Categories: Sky Reports
There was a wonderful grouping of the planets in the morning sky on March 28, and it’s followed by two beautiful very close conjunctions in April. Don’t let the fact that they take place in the morning deter you – half of all astronomical events take place in the morning, and with Daylight Time the sun rises late so you don’t have to get up unreasonably early to see the morning planets.
The first of the two April conjunctions takes place on the mornings of Monday, April 4th and Tuesday, 5th. An hour before sunrise spot Venus, which is brilliant low in the southeast, about 10° above the horizon (it’s higher later, of course). 7° straight to the right of Venus are the two planets Mars and Saturn. They’re only 1/100th as bright as Venus, but there are no stars similarly bright nearby so you’ll have no trouble spotting them. The three will barely fit in the view of wide-angle binoculars. Relative to the background stars Mars is moving 3/4° eastward each day, passing Saturn on the 4th and 5th, and on each of those two mornings Mars is a scant ½° from Saturn. That’s the width of the full moon and it’s especially close – so close that on both mornings you can see both planets together in a telescope eyepiece – a very rare sight you won’t want to miss.
With binoculars you may, and with any telescope you will, see the phase of Venus, which is half-full, like a tiny first-quarter moon. A telescope at 30X or more will show Saturn’s rings, and any instrument will show the contrasting colors between Venus – pure white, Saturn – yellow, and Mars – pale orange.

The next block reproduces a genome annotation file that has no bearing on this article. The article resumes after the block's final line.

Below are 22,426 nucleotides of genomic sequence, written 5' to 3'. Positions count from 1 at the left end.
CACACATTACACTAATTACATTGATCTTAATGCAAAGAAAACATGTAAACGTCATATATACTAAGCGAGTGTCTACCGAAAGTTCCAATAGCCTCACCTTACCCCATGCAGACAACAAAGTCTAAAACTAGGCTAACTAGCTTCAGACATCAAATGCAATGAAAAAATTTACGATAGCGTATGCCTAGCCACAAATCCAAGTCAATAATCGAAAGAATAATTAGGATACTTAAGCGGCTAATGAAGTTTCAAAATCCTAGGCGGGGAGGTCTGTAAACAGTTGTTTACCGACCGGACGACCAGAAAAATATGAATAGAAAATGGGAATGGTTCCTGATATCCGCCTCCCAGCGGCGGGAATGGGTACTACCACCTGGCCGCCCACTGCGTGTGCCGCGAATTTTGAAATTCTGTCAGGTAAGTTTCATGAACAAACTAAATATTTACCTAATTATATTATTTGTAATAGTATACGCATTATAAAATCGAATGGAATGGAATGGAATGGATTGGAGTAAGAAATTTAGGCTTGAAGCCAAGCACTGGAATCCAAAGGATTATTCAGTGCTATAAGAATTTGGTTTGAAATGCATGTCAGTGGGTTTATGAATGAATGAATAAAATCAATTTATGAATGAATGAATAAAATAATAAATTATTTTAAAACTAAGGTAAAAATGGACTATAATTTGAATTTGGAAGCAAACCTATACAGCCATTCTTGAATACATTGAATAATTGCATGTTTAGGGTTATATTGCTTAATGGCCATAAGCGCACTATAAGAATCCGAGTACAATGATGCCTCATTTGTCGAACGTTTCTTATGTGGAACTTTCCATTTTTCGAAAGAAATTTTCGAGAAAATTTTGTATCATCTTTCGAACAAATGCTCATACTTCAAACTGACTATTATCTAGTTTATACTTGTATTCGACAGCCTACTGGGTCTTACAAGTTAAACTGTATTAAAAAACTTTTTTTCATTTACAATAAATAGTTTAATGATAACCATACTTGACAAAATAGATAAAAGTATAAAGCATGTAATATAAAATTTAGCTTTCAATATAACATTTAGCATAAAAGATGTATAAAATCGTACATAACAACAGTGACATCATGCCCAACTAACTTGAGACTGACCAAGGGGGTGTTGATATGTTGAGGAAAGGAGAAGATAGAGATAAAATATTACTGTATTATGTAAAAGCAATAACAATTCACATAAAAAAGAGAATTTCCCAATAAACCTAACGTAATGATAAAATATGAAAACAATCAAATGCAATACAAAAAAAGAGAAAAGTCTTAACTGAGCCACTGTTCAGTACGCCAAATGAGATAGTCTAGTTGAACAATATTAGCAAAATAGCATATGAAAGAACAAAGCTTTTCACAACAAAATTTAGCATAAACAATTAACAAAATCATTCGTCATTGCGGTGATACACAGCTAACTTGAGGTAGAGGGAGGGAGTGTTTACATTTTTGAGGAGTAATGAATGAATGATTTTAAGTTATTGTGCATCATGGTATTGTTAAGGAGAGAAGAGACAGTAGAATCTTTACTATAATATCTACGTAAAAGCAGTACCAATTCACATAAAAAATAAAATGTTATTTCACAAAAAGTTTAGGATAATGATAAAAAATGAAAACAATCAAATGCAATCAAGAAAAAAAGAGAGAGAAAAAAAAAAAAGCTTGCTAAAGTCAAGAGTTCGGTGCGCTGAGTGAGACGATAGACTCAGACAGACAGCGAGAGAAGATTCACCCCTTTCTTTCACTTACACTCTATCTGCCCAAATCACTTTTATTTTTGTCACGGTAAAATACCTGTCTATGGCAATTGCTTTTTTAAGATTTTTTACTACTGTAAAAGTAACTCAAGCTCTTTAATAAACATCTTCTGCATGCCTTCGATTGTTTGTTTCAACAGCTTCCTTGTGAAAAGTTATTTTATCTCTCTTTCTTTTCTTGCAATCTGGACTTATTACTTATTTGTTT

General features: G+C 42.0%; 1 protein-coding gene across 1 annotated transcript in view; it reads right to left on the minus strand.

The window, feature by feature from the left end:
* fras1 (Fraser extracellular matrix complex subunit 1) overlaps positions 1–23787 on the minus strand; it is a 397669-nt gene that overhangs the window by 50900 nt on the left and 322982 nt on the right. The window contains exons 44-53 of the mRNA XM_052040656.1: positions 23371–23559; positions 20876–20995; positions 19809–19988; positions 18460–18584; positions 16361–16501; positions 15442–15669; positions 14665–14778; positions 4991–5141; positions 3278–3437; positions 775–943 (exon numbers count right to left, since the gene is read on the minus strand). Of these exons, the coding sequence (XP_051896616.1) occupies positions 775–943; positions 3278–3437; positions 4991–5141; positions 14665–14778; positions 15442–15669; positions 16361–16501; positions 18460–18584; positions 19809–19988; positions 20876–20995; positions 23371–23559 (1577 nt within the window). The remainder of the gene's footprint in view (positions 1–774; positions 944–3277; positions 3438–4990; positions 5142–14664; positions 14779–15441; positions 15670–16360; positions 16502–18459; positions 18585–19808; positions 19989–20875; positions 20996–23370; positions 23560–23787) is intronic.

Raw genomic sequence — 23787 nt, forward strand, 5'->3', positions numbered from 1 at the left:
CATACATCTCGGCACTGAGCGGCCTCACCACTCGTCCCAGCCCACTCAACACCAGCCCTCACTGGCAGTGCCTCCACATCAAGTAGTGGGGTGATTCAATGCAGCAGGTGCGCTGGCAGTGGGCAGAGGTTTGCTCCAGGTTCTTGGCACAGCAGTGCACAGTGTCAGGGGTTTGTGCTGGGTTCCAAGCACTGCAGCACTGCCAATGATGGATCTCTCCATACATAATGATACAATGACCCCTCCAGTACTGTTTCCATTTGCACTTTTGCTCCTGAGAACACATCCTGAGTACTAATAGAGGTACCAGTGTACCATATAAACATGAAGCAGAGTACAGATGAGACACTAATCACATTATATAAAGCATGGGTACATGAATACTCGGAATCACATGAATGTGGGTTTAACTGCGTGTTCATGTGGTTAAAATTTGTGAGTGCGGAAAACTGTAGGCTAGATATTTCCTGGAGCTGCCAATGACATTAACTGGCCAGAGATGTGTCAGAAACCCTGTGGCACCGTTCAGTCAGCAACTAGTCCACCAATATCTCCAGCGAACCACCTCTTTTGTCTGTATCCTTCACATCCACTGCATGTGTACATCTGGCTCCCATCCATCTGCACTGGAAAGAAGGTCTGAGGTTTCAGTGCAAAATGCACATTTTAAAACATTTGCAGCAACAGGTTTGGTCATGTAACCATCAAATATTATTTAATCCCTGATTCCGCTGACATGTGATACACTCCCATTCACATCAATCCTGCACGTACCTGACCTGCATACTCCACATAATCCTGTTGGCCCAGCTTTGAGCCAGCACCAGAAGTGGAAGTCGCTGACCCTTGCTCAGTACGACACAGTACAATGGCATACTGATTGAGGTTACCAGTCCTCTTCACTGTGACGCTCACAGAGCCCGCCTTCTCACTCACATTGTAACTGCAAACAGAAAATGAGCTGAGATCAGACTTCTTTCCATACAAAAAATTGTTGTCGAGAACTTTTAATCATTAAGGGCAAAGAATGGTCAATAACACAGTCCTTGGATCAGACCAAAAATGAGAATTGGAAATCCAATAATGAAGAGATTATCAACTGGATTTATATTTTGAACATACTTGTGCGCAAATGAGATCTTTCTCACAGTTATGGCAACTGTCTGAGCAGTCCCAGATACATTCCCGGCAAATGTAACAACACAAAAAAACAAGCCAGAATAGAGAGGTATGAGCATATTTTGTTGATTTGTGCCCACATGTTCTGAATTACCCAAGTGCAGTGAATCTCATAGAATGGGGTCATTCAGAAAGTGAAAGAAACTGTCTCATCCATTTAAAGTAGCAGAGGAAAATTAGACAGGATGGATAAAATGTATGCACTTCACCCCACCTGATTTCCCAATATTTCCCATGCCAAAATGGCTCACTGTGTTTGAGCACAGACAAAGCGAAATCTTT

Mars then moves on eastward away from Saturn, toward Venus, but Venus is moving eastward even faster and Mars won’t catch it. You can easily watch this chase with binoculars – and if you’re a stargazer who regularly reads this column you definitely need binoculars, and an adequate pair of 7X50 will set you back less than $50 if you shop around.
Venus’ eastward motion is carrying it toward Jupiter, which is just now reappearing from behind the sun, and these two brightest planets will be in a fantastic conjunction at the end of the month. Stay tuned.
A nice sight awaits stargazers on the evening of Monday, April 4, when the moon sits only 4° from the Pleiades star cluster, aka “The Seven Sisters”. The moon is a slim crescent only 14% lit by the sun, and all but high-power binoculars will show both the moon and the star cluster at the same time. Look for “The Old Moon in the Young Moon’s Arms” – earthshine that lets you see seas and major craters on the dark side of the moon. The moon passes the Pleiades every month but it seldom comes so close and even more rare does it pass close when it’s a thin crescent, so don’t miss this opportunity, which is also a photo opp.
Thanks to a 2021 grant from the Utah Governor’s Office of Economic Opportunity and the Kane County Office of Tourism, Stellar Vista Observatory offers portable telescopes and tripod mounted binocular kits on loan for free to all residents of Kane County. Nothing beats a quality binocular or astronomical telescope to enhance enjoyment of the night sky!
Visit https://stellarvistaobservatory.org/discover-the-night-sky/ or Kanab City Library for full details.
The Sky Report is presented as a public service by the Stellar Vista Observatory, a nonprofit organization based in Kanab, Utah, which provides opportunities for people to observe, appreciate, and comprehend our starry night sky. Additional information is at www.stellarvistaobservatory.org. Send questions and comments to John@StargazingAdventures.org.